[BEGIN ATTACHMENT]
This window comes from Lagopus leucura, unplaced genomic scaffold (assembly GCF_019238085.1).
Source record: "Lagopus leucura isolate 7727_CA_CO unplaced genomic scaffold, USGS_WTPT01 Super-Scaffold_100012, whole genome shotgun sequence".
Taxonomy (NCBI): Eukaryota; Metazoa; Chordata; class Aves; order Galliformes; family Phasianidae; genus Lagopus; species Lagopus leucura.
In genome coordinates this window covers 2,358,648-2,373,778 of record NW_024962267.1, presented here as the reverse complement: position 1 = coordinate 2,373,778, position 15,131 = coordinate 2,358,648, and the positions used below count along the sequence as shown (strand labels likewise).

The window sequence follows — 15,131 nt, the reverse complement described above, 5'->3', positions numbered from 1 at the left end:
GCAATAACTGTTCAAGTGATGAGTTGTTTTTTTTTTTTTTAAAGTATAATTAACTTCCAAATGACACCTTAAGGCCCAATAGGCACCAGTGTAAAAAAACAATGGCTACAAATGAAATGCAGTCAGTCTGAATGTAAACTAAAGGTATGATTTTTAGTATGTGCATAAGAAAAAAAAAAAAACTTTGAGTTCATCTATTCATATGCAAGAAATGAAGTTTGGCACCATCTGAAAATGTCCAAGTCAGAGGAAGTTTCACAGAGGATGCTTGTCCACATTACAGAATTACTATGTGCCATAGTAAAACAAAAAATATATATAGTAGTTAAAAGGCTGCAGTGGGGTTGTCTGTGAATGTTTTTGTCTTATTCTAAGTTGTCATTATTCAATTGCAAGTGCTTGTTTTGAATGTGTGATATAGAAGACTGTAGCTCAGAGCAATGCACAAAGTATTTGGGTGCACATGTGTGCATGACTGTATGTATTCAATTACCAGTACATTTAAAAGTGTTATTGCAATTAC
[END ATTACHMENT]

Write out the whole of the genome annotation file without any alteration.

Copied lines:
This window comes from Lagopus leucura, unplaced genomic scaffold (assembly GCF_019238085.1).
Source record: "Lagopus leucura isolate 7727_CA_CO unplaced genomic scaffold, USGS_WTPT01 Super-Scaffold_100012, whole genome shotgun sequence".
Taxonomy (NCBI): Eukaryota; Metazoa; Chordata; class Aves; order Galliformes; family Phasianidae; genus Lagopus; species Lagopus leucura.
In genome coordinates this window covers 2,358,648-2,373,778 of record NW_024962267.1, presented here as the reverse complement: position 1 = coordinate 2,373,778, position 15,131 = coordinate 2,358,648, and the positions used below count along the sequence as shown (strand labels likewise).

The window sequence follows — 15,131 nt, the reverse complement described above, 5'->3', positions numbered from 1 at the left end:
GCAATAACTGTTCAAGTGATGAGTTGTTTTTTTTTTTTTTAAAGTATAATTAACTTCCAAATGACACCTTAAGGCCCAATAGGCACCAGTGTAAAAAAACAATGGCTACAAATGAAATGCAGTCAGTCTGAATGTAAACTAAAGGTATGATTTTTAGTATGTGCATAAGAAAAAAAAAAAAACTTTGAGTTCATCTATTCATATGCAAGAAATGAAGTTTGGCACCATCTGAAAATGTCCAAGTCAGAGGAAGTTTCACAGAGGATGCTTGTCCACATTACAGAATTACTATGTGCCATAGTAAAACAAAAAATATATATAGTAGTTAAAAGGCTGCAGTGGGGTTGTCTGTGAATGTTTTTGTCTTATTCTAAGTTGTCATTATTCAATTGCAAGTGCTTGTTTTGAATGTGTGATATAGAAGACTGTAGCTCAGAGCAATGCACAAAGTATTTGGGTGCACATGTGTGCATGACTGTATGTATTCAATTACCAGTACATTTAAAAGTGTTATTGCAATTAC